September 22, 2013


You cannot serve both God and mammon. – Luke 16: 13

   A certain preacher was distracted by a man who fell asleep during his sermon every Sunday, so he decided to do something about it. True to form, the man fell fast asleep. Whereupon the preacher said quietly, “Everyone who wants to go to heaven please stand up.” Everyone except the sleeping man stood up. When they sat down, the preacher shouted at the top of his voice, “Everyone who wants to go to hell stand up!” This startled the dozing man. Still half asleep, he jumped up, looked around to see what was going on, then said to the preacher, “I don’t know what we’re voting for, but it looks like you & I are the only ones in favor of it.”

   The word “mammon” in today’s Gospel can be more inclusive than the word “money.” It can be construed to refer to anything less than God that we put at the center of our life. Here, Jesus is “raising our consciousness” in a fairly direct manner. Not content with a parable, He states boldly what should be obvious: “No servant can serve two masters.” I say “should be” because it is an uncomfortable truth we don’t like to face. We are geniuses at trying to have our cake & eat it too. We don’t like being told that the emperor has no clothes, & our egos make us emperors in our own mind.

   We have to make a choice. Life does not permit us to get by without one. Just as we cannot stand with one foot on a skiff & the other on the dock, just as sure as gravity is a force we dare not ignore, even so must we choose between God & mammon.

   I’m not just talking about materialism here, because in a certain sense Christianity is the most materialistic of all religions, thanks to the incarnation. Our faith teaches us a reverence for all matter as a gift from God. Ecology, respect for life, & stewardship are all forms of godly materialism. But there is a secular materialism that teaches us that God has nothing to do with the flesh, nothing to do with how we live & move & have our being. It is a reverence of matter for its own sake.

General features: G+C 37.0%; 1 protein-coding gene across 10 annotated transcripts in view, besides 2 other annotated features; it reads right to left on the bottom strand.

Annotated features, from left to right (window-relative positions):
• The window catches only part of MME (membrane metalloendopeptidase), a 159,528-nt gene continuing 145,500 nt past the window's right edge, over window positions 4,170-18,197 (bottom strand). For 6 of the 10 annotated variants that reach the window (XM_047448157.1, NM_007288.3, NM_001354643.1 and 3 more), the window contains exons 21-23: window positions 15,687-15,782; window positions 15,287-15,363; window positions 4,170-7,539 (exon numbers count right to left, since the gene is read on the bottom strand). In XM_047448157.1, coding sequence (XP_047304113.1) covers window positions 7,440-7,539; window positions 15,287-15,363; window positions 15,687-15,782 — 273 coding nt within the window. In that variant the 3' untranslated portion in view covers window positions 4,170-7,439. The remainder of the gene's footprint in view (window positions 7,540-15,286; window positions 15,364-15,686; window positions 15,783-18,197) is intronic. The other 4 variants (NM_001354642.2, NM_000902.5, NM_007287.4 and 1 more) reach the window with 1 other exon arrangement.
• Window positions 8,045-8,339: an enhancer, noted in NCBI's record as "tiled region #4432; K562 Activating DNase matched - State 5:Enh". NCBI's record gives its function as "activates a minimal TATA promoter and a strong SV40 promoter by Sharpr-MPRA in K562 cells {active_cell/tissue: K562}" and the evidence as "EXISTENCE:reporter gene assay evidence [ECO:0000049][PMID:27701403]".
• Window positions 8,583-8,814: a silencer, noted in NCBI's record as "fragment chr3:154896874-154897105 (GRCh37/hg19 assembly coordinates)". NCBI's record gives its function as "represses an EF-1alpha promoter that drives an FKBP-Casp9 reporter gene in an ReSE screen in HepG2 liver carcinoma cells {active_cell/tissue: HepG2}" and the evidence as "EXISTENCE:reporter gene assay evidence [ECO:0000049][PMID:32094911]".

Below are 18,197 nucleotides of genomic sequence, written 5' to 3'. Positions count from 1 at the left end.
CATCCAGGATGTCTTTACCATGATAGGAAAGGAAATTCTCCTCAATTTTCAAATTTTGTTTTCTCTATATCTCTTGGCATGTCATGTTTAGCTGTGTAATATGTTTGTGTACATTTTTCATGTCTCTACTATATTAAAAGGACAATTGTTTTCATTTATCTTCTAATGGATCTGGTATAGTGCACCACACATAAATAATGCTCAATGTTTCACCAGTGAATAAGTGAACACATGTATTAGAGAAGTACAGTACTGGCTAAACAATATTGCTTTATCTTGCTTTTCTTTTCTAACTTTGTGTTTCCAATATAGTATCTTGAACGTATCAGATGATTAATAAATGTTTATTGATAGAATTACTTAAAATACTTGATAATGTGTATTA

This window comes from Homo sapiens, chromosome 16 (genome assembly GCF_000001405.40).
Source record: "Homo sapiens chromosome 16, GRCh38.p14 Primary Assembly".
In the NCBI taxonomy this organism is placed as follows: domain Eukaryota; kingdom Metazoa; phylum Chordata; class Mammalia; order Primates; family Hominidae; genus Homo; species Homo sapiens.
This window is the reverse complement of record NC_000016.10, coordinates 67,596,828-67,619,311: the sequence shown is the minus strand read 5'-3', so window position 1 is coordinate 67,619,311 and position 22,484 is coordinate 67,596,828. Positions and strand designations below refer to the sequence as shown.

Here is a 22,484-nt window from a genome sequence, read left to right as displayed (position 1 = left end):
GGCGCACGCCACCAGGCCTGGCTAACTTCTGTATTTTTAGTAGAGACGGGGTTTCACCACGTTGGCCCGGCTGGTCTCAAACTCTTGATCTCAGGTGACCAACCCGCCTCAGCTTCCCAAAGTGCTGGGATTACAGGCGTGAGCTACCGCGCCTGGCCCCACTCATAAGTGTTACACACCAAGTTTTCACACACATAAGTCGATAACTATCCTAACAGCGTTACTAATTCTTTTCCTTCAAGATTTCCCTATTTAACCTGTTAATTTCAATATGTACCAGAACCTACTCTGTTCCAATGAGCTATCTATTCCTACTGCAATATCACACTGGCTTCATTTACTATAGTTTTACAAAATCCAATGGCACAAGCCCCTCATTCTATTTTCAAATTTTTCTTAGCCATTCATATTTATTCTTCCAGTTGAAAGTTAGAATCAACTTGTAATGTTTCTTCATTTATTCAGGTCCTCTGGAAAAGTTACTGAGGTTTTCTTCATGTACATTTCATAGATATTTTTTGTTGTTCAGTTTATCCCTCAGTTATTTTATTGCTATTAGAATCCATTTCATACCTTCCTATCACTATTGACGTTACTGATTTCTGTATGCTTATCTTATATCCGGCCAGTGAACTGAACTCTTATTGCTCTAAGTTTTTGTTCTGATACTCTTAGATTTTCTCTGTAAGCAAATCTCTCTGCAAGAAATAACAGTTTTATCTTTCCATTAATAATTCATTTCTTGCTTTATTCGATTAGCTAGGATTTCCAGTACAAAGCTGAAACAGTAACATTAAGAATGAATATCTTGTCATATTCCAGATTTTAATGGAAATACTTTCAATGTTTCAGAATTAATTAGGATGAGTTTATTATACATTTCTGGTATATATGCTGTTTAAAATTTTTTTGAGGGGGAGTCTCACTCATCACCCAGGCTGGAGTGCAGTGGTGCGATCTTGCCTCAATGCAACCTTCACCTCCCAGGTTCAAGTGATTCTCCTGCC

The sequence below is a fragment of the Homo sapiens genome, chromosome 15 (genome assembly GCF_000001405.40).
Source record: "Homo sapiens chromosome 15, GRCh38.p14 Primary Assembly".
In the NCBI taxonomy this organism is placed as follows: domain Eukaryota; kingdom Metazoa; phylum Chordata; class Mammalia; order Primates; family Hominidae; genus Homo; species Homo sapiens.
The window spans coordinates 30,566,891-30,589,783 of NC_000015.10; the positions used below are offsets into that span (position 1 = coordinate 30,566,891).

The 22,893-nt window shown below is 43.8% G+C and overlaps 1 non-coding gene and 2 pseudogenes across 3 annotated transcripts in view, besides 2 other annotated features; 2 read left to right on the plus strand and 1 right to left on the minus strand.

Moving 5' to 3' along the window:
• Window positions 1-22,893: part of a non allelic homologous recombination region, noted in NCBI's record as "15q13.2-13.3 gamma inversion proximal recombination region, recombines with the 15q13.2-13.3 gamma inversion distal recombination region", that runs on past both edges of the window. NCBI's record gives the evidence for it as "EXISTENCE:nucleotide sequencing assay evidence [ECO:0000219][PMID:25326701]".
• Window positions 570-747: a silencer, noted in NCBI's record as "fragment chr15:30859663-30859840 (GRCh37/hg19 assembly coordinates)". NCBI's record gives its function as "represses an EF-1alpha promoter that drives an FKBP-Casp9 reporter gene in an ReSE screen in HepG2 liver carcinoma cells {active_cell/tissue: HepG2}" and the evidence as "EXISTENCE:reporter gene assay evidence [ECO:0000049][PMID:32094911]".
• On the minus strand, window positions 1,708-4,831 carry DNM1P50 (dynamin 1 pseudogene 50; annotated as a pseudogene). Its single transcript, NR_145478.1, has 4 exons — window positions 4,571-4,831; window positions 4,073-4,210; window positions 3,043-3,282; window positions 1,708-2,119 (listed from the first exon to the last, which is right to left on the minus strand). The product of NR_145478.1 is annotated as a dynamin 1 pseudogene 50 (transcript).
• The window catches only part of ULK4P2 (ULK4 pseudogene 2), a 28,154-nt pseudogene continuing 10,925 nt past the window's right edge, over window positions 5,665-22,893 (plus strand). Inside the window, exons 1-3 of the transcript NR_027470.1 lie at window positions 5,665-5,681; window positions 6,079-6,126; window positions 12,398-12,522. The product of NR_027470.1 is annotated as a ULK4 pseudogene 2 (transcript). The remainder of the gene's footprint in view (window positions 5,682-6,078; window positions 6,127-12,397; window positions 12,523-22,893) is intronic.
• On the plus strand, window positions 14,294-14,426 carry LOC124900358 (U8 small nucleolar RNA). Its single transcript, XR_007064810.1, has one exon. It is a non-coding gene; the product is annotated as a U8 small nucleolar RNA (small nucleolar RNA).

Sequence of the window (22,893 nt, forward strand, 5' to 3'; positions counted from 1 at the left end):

The problem with worshipping mammon is that it makes us impotent through a love of cheap things. It defines life so shallowly that it is no deeper than a bank account, or a sense of achievement in the work place. It tries to convince us that honor, love, obedience & friends are not a part of the plastic age. We must lose the spark in our eyes. We are commanded to live without imagination or vision, specifically the vision of God.

   We hear a multitude of so-called “radical” solutions to the problems of racism, drug abuse, poverty, the plight of the elderly, & pollution (to name only a few). However, “radical” means root, getting down to the root of the problem. But because we worship mammon, they all turn out to be superficial, roots that stay on the surface & wither up & solve nothing. The only radical solution to avarice & exploitation is the very one that near-sighted social-engineers try to hide: a vision of God!

   The film “Dead Poets Society” offers a commentary on all this. It points to the fact that ultimately the human spirit cannot be confined to the unimaginative, the banal, & the dead hand of conformity. But it also shows us that mammon is indeed a wrathful deity. Those who refuse to fall down & worship him can expect to be crushed. This is why Jesus couldn’t be tolerated. There is a sense in which it was mammon that put Jesus on the cross, , but Jesus tricked him & showed him up for what he is: a lazy, stuffed, blind God that in the end devours his worshippers.

   Our Lord does not command us to be poor, but to have a vision of ourselves that transcends what we own or control, to possess & not to be possessed. The rich young man was asked to give up all that he owned, not because he was rich, but because he couldn’t imagine life without being rich. Money had made him impotent – incapable of action. What makes the distinction between God & mammon is not poverty or wealth, but the purpose behind them. Does poverty strip a person of his or her self-esteem? Then it is bad. Does it free him from himself? Then it is good. Does wealth enslave a person so that he cannot move without his portfolio? Then it is bad. Does it free him to use it to help others without an eye on tax deductions? Then it is good. What Jesus really offers is freedom. Mammon only drags us down.  AMEN!